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Hypothyroidism in Dogs

As I sit thinking on what to blog about this month, my mind goes blank.  It’s my month to pound out a blog and in spite of the plethora of things to blog about, I have nothing. There are so many interesting topics to choose from in a vet clinic, from the gross and nasty to the toxins and diseases then there is behavioural issues.  I ran through most of them in my head but nothing was coming to me easily until I thought of a sweet old dog I’ll call Honey that unfortunately had to be euthanased recently.

You see Honey came to our clinic in 2011 as a 2nd opinion for a diet consultation. When Honey walked into our clinic she was morbidly obese tipping the scales at 133.7lbs and it was obvious that her owner was very concerned about her health.  Honey’s sweet, sweet face seemed so small in comparison to the rest of her body.  We immediately wanted to do some blood work as well as receive the history from her previous clinic.  The blood work confirmed our doctor’s suspicion and that was, that Honey had Hypothyroidism.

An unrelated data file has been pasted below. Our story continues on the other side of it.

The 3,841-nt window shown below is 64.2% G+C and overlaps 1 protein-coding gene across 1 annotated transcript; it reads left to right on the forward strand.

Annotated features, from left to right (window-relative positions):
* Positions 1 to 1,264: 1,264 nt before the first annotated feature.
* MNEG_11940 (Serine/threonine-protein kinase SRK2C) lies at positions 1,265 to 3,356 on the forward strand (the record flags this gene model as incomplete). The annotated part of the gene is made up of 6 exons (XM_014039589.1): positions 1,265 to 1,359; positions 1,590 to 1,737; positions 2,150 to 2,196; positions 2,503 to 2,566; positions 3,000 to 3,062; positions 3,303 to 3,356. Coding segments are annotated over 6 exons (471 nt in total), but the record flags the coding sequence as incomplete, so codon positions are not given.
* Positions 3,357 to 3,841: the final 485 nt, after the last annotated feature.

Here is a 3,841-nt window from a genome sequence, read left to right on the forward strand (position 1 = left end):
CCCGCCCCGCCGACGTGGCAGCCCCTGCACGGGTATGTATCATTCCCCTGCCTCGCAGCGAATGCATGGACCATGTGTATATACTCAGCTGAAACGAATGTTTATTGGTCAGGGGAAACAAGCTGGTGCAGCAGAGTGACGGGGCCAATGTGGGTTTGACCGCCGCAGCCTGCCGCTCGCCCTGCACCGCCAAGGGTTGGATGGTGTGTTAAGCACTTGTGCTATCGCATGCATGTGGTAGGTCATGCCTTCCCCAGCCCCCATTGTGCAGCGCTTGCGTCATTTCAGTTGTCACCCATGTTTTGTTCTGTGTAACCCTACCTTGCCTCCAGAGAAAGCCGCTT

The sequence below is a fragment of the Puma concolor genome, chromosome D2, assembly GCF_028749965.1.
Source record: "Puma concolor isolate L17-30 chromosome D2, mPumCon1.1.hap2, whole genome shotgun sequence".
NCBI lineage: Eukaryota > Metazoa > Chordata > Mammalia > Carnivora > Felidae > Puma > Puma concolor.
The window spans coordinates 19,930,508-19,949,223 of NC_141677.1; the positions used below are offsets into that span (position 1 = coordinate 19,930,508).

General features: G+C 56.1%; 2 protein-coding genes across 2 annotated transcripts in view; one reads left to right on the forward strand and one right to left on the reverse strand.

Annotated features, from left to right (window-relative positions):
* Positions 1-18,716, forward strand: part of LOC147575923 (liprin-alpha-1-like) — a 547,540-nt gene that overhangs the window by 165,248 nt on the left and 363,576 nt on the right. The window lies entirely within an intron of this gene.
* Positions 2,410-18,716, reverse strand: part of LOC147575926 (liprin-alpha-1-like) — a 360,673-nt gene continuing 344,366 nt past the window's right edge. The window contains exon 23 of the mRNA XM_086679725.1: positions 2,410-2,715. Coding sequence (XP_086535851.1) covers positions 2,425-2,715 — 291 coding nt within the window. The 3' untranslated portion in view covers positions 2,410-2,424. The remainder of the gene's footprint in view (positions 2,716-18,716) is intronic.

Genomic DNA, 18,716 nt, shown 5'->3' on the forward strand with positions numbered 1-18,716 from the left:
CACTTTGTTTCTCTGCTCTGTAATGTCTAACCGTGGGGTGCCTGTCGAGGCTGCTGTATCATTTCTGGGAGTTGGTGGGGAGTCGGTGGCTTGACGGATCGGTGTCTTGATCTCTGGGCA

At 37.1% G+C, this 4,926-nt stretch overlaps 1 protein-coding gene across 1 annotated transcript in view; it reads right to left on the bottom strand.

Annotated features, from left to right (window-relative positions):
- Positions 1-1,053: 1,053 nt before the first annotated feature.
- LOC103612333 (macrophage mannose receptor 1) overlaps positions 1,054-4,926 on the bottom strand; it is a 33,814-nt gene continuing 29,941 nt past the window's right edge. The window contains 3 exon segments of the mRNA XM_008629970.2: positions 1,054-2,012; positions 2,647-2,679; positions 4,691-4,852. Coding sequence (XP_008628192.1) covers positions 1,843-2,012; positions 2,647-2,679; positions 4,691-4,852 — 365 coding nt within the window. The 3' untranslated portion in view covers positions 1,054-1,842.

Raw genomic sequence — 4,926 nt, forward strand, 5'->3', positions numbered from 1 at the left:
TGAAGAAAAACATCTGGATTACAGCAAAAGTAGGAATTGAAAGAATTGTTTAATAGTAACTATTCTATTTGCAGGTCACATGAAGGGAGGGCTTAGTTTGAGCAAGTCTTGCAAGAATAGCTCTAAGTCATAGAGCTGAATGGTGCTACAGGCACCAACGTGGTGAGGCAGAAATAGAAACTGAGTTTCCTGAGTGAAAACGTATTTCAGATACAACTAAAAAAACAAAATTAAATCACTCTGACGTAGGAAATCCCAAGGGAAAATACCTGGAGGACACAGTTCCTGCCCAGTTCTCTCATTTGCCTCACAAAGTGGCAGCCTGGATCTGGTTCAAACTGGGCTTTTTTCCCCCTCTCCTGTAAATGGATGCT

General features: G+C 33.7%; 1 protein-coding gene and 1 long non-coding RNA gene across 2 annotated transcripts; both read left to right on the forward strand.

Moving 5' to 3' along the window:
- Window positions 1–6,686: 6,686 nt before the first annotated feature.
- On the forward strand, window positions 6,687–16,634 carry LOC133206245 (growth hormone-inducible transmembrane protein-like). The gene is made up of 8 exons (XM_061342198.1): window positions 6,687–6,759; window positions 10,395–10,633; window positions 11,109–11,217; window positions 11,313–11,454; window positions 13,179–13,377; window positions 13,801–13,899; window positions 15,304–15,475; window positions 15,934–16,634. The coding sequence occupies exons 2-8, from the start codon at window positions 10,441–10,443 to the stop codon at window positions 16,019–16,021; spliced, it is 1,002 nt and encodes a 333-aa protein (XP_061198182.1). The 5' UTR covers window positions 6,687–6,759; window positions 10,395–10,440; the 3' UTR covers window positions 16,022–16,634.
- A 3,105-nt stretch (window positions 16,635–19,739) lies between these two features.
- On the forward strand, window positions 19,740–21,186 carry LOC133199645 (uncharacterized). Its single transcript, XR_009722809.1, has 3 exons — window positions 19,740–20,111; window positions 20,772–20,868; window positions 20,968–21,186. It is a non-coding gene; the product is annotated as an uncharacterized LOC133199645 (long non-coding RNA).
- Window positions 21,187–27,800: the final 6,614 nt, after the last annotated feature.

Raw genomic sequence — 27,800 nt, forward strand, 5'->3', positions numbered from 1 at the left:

Hypothyroidism, is a malfunctioning Thyroid gland, where it no longer regulates the Thyroid hormone levels throughout the body. The causes for Hypothyroidism, can be the dog’s own immune system, killing the cells of the thyroid gland.  Atrophy of the thyroid tissue, cancer and other diseases also attribute to the dysfunctioning gland.  But the good news is, it’s very easy to diagnose and regulate with the medication so the dogs can live normally once again.

 

locationofthethyroidgladindogs
Location of the Thyroid Gland

So what does this hormonal imbalance do to dogs?  There are a few symptoms to watch for and they may not all be experienced and may develop slowly over the years:

  • Lethargy
  • generalized weakness
  • Inactivity
  • Mental dullness
  • Unexplained weight gain
  • Hair loss
  • Excessive hair shedding
  • Poor hair growth
  • Dry or lusterless coat
  • Excessive scaling

 

excessive-hair-coat
Excessive hair loss, dry coat
excessive-weight-gain
Excessive weight gain

 

 

 

 

 

 

 

Once Honey was diagnosed and placed on Thyroid medication we monitored her regularly with weigh in’s and blood work.  This was to ensure her hormones were back to normal levels.  As the months went by Honey came in every other month to see how much she had lost and after a year and a half she was down to a healthy 82.5lbs.

 

Wow, Honey had lost 51.2 lbs!  It was truly amazing to see how Honey transformed from a dog that was barely able to move around to a dog that came trotting into her appointments feeling healthy and energized.  I’m so glad that she came to our clinic and that the remaining last years of her life were enriched.

 

Written by Jennifer Barr

Receptionist

 

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